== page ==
CML to put pressure on developers to stop unfair leasehold practices

The Council of Mortgage Lenders (CML) is drafting recommendations on how to tackle the current scandal regarding new-build ground rents, as it makes it clear to house builders that the practice is not acceptable.

Recently, it has come to light that certain property developers have been selling new-build homes under leasehold contracts, which demand disproportionate ground rents.

The practice, which in some cases has seen ground rents double, has been strongly condemned by both Secretary of State for Communities and Local Government, Sajid Javid, and the former housing minister, Gavin Barwell.

So far, Nationwide has been the only lender to enforce lending rules to help minimise the issue, announcing last month that it will only accept new-build flats with leases of at least 125 years and new-build houses with leases of 250 years.  Nationwide has also stipulated that ground rents can be no more than 0.1% of the property value.

The CML is due to publish its own findings in the coming weeks, along with its response to those findings.  The Council is in talks with the Home Builders Federation (HBF), as they work on how to ensure that ground rents demanded by developers are fair and don’t impact on mortgage affordability.

Bernard Clarke, spokesman for the CML said:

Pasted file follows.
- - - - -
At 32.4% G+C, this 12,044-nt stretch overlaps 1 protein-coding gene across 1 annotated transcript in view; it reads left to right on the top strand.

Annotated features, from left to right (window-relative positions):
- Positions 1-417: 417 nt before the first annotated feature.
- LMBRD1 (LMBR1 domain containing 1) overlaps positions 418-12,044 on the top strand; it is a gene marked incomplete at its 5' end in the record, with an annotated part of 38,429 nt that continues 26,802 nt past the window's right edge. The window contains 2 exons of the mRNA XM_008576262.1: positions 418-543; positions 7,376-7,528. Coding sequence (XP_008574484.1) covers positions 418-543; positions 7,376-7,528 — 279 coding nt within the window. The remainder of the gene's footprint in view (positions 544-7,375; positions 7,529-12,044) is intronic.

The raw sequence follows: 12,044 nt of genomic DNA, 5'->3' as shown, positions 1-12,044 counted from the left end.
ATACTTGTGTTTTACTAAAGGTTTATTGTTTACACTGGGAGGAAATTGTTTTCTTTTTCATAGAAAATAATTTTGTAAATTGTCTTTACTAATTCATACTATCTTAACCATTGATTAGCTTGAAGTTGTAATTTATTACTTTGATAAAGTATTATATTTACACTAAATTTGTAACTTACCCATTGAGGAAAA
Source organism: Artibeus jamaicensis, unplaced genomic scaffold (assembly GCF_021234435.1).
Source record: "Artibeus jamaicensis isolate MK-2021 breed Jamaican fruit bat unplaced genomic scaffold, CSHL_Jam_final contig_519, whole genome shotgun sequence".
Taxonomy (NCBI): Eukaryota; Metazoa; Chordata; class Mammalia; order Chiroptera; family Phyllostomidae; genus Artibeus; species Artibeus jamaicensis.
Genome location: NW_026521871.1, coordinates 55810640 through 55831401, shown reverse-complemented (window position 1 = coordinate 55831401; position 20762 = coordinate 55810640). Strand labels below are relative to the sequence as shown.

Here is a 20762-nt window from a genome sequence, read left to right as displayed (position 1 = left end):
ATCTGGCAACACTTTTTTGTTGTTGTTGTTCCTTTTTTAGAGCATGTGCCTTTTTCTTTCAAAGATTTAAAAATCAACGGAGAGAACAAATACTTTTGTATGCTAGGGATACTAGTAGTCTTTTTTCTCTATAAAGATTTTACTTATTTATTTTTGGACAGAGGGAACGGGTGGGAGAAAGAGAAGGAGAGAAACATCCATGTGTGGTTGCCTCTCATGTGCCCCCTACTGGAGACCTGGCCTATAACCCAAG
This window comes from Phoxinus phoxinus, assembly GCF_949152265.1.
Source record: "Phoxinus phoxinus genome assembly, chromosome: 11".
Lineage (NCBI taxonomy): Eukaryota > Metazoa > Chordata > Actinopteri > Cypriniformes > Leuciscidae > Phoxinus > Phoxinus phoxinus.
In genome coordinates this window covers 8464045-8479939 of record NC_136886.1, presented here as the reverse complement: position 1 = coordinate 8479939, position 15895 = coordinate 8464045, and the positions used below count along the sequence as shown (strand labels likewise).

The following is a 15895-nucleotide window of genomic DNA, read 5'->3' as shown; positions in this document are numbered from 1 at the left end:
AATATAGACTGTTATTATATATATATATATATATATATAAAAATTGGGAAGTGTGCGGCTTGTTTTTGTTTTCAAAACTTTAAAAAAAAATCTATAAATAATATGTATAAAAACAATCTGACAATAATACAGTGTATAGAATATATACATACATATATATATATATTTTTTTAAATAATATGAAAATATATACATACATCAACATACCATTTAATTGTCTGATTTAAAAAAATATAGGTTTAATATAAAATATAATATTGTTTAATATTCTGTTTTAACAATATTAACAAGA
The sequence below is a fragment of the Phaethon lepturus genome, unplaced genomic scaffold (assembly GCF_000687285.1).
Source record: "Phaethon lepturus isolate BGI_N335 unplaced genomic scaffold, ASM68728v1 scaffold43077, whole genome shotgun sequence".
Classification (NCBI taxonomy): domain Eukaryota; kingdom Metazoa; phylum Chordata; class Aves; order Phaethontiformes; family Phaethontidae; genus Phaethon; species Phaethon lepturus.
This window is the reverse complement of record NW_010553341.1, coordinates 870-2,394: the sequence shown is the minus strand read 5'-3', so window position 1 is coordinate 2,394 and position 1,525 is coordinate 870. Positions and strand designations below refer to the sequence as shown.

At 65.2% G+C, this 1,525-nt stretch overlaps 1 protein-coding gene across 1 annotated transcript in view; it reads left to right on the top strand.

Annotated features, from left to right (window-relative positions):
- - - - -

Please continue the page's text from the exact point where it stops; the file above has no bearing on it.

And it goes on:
“We are working on an information document setting out considerations for lenders about leasehold. It is intended to be helpful for conveyancers and valuers.”

“Lenders have a clear regulatory requirement to take into account any significant changes to the borrower’s income and outgoings. So it is helpful to set ground rents at levels that will not materially affect affordability in the future.”

Steve Turner, head of communications at HBF said that they have been talking to all parties about what fairer terms could look like, while working with with both lenders and the Government.

“I think we are progressing in terms of how that will look. We are talking to lenders about what they are comfortable with,” he said.

One major developer, Taylor Wimpey, has kept £130m in reserve to settle leasehold disputes and has not built any new-build lease homes since the beginning of the year.  Others stopped using expensive ground rent clauses altogether, once the practice had come to light.

 

According to Sajid Javid, the Government is considering an outright ban of leaseholds on new-build houses, which will form part of its response to an upcoming consultation on leasehold properties.  In answer to a recent question about the implementation of new laws surrounding leasehold terms, he replied:

“It may be more than that…. [The Govern­ment] could ban houses built on leasehold terms for no good reason; ban it outright.”

“What we are particularly focused on here is the ground rent and whether there is an unfairness in the system.”

 

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